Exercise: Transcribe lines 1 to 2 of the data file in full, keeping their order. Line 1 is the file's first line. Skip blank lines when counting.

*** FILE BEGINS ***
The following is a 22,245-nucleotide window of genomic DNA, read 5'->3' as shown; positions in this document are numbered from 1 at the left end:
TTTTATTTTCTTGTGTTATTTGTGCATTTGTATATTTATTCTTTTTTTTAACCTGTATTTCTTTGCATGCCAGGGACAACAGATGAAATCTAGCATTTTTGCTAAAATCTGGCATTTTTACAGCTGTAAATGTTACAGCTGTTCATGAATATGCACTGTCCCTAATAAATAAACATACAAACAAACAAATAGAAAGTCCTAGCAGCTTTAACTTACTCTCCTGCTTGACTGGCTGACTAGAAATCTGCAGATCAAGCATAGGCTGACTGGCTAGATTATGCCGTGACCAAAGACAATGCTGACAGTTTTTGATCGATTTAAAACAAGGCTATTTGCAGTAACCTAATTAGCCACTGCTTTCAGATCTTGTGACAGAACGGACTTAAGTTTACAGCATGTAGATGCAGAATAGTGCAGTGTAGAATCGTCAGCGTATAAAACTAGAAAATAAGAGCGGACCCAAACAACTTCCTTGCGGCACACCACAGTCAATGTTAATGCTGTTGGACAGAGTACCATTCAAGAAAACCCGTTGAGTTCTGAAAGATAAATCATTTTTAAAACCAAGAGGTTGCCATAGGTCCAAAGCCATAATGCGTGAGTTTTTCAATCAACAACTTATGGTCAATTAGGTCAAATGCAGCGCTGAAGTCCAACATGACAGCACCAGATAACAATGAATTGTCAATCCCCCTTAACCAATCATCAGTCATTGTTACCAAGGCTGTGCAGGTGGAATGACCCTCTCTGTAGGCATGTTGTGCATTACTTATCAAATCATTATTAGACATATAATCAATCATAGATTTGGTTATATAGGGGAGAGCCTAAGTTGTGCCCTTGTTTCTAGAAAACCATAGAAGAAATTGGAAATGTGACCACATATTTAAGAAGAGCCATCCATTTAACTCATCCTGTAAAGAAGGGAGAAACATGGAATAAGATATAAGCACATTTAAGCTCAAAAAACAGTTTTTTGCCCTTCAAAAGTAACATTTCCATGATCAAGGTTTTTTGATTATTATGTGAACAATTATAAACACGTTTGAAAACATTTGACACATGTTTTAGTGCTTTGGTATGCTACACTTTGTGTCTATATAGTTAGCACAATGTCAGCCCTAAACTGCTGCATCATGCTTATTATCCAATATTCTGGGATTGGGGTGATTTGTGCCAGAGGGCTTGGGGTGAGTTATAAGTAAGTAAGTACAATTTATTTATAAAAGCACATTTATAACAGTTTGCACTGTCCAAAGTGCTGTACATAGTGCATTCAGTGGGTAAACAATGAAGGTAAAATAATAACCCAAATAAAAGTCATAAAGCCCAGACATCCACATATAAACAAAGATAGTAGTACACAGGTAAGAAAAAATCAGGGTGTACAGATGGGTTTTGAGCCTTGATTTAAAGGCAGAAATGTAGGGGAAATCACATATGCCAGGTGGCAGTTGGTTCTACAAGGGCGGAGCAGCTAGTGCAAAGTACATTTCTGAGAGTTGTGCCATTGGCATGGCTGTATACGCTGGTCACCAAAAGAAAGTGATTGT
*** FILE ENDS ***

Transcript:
The following is a 22,245-nucleotide window of genomic DNA, read 5'->3' as shown; positions in this document are numbered from 1 at the left end:
TTTTATTTTCTTGTGTTATTTGTGCATTTGTATATTTATTCTTTTTTTTAACCTGTATTTCTTTGCATGCCAGGGACAACAGATGAAATCTAGCATTTTTGCTAAAATCTGGCATTTTTACAGCTGTAAATGTTACAGCTGTTCATGAATATGCACTGTCCCTAATAAATAAACATACAAACAAACAAATAGAAAGTCCTAGCAGCTTTAACTTACTCTCCTGCTTGACTGGCTGACTAGAAATCTGCAGATCAAGCATAGGCTGACTGGCTAGATTATGCCGTGACCAAAGACAATGCTGACAGTTTTTGATCGATTTAAAACAAGGCTATTTGCAGTAACCTAATTAGCCACTGCTTTCAGATCTTGTGACAGAACGGACTTAAGTTTACAGCATGTAGATGCAGAATAGTGCAGTGTAGAATCGTCAGCGTATAAAACTAGAAAATAAGAGCGGACCCAAACAACTTCCTTGCGGCACACCACAGTCAATGTTAATGCTGTTGGACAGAGTACCATTCAAGAAAACCCGTTGAGTTCTGAAAGATAAATCATTTTTAAAACCAAGAGGTTGCCATAGGTCCAAAGCCATAATGCGTGAGTTTTTCAATCAACAACTTATGGTCAATTAGGTCAAATGCAGCGCTGAAGTCCAACATGACAGCACCAGATAACAATGAATTGTCAATCCCCCTTAACCAATCATCAGTCATTGTTACCAAGGCTGTGCAGGTGGAATGACCCTCTCTGTAGGCATGTTGTGCATTACTTATCAAATCATTATTAGACATATAATCAATCATAGATTTGGTTATATAGGGGAGAGCCTAAGTTGTGCCCTTGTTTCTAGAAAACCATAGAAGAAATTGGAAATGTGACCACATATTTAAGAAGAGCCATCCATTTAACTCATCCTGTAAAGAAGGGAGAAACATGGAATAAGATATAAGCACATTTAAGCTCAAAAAACAGTTTTTTGCCCTTCAAAAGTAACATTTCCATGATCAAGGTTTTTTGATTATTATGTGAACAATTATAAACACGTTTGAAAACATTTGACACATGTTTTAGTGCTTTGGTATGCTACACTTTGTGTCTATATAGTTAGCACAATGTCAGCCCTAAACTGCTGCATCATGCTTATTATCCAATATTCTGGGATTGGGGTGATTTGTGCCAGAGGGCTTGGGGTGAGTTATAAGTAAGTAAGTACAATTTATTTATAAAAGCACATTTATAACAGTTTGCACTGTCCAAAGTGCTGTACATAGTGCATTCAGTGGGTAAACAATGAAGGTAAAATAATAACCCAAATAAAAGTCATAAAGCCCAGACATCCACATATAAACAAAGATAGTAGTACACAGGTAAGAAAAAATCAGGGTGTACAGATGGGTTTTGAGCCTTGATTTAAAGGCAGAAATGTAGGGGAAATCACATATGCCAGGTGGCAGTTGGTTCTACAAGGGCGGAGCAGCTAGTGCAAAGTACATTTCTGAGAGTTGTGCCATTGGCATGGCTGTATACGCTGGTCACCAAAAGAAAGTGATTGT